How do you handle your writing when you are traveling?
First, last times clichés:
Win Brownie Points – Earn credits to one’s good standing, advancement. This term comes from the system of awards used by the Girl Scouts of America, junior division, known as the “Brownies.” Mid-20th Century was used figuratively to good deeds or worthy accomplishments in any area. Term calls up images of a hunter quietly concealed in the brush, waiting for game. See Joel Chandler Harris’s Uncle Remus stories.
To risk Life and Limb – To take a serious chance; jeopardize one’s life. This hyperbole for courting danger has been used since the 17th century, even though it makes little sense (life, after all, comprises one’s limbs as well). See James Howell in a letter (1623) and Thomas Burton’s diary entry of 1658.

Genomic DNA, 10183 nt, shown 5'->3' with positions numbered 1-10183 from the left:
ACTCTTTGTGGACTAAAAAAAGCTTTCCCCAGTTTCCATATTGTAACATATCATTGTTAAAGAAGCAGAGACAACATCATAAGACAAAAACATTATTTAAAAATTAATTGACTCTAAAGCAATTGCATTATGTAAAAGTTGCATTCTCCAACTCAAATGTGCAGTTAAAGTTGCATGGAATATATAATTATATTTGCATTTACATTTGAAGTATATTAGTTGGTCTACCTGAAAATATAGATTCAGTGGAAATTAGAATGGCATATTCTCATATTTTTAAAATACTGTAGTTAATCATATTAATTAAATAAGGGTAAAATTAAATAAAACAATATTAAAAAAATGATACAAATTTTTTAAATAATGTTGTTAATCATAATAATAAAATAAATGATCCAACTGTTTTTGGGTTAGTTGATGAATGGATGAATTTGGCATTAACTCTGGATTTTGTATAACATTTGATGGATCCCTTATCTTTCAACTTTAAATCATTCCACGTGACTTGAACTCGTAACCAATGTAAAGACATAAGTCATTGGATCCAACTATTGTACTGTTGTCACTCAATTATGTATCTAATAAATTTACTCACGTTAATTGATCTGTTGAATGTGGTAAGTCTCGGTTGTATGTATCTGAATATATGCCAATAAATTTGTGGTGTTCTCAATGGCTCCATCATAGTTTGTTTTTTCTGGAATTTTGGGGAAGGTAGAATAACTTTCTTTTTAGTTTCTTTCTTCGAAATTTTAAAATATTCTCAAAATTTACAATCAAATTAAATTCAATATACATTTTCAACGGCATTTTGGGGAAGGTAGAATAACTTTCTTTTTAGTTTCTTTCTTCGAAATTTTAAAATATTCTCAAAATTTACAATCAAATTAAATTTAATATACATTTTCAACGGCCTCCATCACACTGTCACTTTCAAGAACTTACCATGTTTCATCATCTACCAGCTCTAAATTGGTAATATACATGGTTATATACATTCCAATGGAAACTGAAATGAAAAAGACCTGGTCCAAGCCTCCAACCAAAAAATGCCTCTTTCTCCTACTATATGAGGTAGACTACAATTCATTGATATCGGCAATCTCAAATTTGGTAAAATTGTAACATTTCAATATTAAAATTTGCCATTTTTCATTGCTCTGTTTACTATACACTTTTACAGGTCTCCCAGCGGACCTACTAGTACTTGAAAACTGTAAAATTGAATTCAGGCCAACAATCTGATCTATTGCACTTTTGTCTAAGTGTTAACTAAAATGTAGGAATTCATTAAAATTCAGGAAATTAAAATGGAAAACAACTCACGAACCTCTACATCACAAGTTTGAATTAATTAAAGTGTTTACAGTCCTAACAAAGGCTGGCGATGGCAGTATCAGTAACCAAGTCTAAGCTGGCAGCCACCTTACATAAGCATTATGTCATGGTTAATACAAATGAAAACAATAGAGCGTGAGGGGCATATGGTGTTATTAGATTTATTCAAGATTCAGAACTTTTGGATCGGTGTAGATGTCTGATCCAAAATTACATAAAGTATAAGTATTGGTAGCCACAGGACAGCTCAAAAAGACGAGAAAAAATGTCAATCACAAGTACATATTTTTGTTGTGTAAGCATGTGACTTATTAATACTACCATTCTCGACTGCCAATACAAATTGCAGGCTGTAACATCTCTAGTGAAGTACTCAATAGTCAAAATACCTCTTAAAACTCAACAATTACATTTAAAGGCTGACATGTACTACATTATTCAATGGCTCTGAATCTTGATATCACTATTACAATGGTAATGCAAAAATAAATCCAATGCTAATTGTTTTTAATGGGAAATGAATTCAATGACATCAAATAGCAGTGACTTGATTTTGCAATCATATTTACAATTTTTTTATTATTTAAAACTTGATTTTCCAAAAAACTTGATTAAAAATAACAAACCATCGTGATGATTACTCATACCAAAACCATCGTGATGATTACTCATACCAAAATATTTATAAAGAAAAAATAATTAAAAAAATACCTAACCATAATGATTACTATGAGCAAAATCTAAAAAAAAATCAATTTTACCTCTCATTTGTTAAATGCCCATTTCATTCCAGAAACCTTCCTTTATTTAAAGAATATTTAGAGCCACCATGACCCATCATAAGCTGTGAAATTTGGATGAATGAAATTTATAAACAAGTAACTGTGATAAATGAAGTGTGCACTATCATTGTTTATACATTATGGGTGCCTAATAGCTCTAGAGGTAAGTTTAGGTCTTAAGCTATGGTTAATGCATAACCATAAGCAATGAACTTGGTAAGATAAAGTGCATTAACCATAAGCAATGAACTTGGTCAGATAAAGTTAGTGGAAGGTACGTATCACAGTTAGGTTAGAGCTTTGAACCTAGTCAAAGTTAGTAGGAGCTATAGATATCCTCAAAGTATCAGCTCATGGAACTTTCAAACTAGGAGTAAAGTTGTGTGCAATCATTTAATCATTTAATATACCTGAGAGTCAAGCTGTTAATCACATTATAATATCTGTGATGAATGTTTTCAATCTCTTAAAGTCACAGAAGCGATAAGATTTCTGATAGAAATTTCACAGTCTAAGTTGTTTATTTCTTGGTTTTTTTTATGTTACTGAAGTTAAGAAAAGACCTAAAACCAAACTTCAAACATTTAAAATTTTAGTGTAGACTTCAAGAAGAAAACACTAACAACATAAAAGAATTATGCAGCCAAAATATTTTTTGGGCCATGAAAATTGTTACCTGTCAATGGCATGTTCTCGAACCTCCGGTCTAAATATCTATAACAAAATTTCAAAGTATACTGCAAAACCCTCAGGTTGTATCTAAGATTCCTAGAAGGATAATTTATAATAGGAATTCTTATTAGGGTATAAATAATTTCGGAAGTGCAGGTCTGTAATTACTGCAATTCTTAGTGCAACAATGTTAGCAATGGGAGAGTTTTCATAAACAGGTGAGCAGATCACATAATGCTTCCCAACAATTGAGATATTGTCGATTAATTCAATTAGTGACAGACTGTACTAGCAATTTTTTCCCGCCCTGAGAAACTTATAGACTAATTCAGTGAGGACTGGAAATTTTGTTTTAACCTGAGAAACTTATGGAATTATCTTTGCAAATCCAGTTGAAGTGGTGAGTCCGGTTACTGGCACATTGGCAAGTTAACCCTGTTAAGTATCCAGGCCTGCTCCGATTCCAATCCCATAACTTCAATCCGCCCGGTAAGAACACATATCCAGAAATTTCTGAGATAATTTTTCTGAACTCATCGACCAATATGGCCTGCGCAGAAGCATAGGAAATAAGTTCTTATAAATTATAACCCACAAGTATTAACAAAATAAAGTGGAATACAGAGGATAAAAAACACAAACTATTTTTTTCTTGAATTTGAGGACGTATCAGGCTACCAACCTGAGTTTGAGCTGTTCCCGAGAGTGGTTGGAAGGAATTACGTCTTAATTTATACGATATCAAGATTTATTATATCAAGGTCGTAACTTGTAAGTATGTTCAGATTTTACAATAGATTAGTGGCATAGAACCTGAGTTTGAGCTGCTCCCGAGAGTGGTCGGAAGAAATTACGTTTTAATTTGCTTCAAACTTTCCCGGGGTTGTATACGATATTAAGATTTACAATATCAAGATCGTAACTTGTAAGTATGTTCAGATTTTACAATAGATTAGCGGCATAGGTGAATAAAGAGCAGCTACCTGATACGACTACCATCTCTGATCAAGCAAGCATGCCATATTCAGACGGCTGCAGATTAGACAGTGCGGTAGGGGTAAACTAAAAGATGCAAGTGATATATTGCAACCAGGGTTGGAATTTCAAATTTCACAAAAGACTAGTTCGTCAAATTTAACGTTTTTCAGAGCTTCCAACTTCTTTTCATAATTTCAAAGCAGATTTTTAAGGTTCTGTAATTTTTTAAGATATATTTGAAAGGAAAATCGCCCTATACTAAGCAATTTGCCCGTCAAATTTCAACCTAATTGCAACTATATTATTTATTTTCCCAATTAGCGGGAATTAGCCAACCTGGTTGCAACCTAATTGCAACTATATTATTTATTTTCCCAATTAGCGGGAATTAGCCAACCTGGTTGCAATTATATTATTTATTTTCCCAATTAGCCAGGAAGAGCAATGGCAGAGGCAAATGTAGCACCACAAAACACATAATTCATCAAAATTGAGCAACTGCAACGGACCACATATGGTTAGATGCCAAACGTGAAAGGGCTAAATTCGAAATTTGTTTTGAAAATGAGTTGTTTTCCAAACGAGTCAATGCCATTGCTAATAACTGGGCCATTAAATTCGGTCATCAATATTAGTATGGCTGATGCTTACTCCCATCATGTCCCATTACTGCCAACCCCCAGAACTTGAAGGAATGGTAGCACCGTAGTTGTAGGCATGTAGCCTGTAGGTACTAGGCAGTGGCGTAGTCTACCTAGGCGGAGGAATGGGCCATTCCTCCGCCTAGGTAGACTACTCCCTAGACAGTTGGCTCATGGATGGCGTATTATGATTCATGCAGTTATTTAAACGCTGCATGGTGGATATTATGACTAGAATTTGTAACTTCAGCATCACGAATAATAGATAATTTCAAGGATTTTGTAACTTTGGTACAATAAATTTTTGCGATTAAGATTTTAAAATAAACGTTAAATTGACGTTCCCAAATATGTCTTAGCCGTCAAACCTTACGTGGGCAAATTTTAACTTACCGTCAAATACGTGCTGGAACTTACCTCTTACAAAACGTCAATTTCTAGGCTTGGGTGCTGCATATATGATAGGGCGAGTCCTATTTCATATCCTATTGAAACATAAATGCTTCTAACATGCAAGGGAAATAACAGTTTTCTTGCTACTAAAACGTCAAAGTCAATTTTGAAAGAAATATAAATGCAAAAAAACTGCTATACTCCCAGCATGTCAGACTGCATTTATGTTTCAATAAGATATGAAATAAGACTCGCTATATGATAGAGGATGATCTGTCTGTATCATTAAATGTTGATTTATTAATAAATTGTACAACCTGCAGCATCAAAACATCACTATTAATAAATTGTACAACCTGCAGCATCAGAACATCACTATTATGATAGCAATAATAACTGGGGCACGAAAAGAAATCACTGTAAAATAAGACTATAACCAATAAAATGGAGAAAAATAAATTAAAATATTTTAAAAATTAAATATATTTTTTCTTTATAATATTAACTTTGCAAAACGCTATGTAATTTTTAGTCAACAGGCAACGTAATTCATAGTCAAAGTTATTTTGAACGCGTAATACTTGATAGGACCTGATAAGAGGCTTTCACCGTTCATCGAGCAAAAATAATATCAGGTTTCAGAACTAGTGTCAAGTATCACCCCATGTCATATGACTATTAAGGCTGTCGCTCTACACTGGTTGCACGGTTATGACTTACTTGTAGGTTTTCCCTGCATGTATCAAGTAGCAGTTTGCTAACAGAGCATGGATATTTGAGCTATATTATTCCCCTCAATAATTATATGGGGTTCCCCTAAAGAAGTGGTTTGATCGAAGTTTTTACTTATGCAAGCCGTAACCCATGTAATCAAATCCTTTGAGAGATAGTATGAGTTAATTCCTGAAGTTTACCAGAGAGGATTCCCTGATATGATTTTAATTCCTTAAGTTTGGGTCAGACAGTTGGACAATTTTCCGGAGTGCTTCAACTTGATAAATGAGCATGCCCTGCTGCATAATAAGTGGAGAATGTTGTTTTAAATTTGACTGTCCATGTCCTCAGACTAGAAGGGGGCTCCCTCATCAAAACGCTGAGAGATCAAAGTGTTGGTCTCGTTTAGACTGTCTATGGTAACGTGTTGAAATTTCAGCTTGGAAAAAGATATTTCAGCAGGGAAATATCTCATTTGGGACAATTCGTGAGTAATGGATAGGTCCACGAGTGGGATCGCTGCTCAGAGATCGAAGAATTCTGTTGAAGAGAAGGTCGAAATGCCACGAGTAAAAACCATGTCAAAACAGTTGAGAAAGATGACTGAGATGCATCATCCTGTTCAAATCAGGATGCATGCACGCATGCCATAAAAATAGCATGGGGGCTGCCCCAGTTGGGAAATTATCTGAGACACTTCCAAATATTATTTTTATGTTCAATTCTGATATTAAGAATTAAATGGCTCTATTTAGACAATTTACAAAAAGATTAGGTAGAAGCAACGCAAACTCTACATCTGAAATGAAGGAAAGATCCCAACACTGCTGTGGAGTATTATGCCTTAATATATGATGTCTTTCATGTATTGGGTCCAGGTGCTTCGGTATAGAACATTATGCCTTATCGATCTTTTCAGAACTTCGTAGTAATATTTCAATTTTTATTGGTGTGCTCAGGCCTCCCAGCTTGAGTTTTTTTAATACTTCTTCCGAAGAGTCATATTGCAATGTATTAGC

To speak volumes – To be very expressive on a subject or say a great deal about something. It dates from about 1800 and continues to be current. M. Wilmot used in a letter of May 3 1803.
So, how many did you get?
When you are traveling, how do you write? Do you have a computer? Tablet, such as an I-Pad? Or in a pinch, do you use a pen and paper?
If I’m going to be gone for a long time I bring my I-pad and computer. Of course, I have my manuscript printed out and with different colored pens, edit on it. With the I-Pad do you know there are several apps to use such as Evernote, penultimate (which allows you to handwrite) and many more available?
My novel Night Terror was started with a pen and handwritten on a little 2 x 3 notepad that I carried in my purse. It’s not that I jet set around, but my husband loves to travel, so we’re on the go a lot.
Writing while traveling can be challenging, but it is manageable.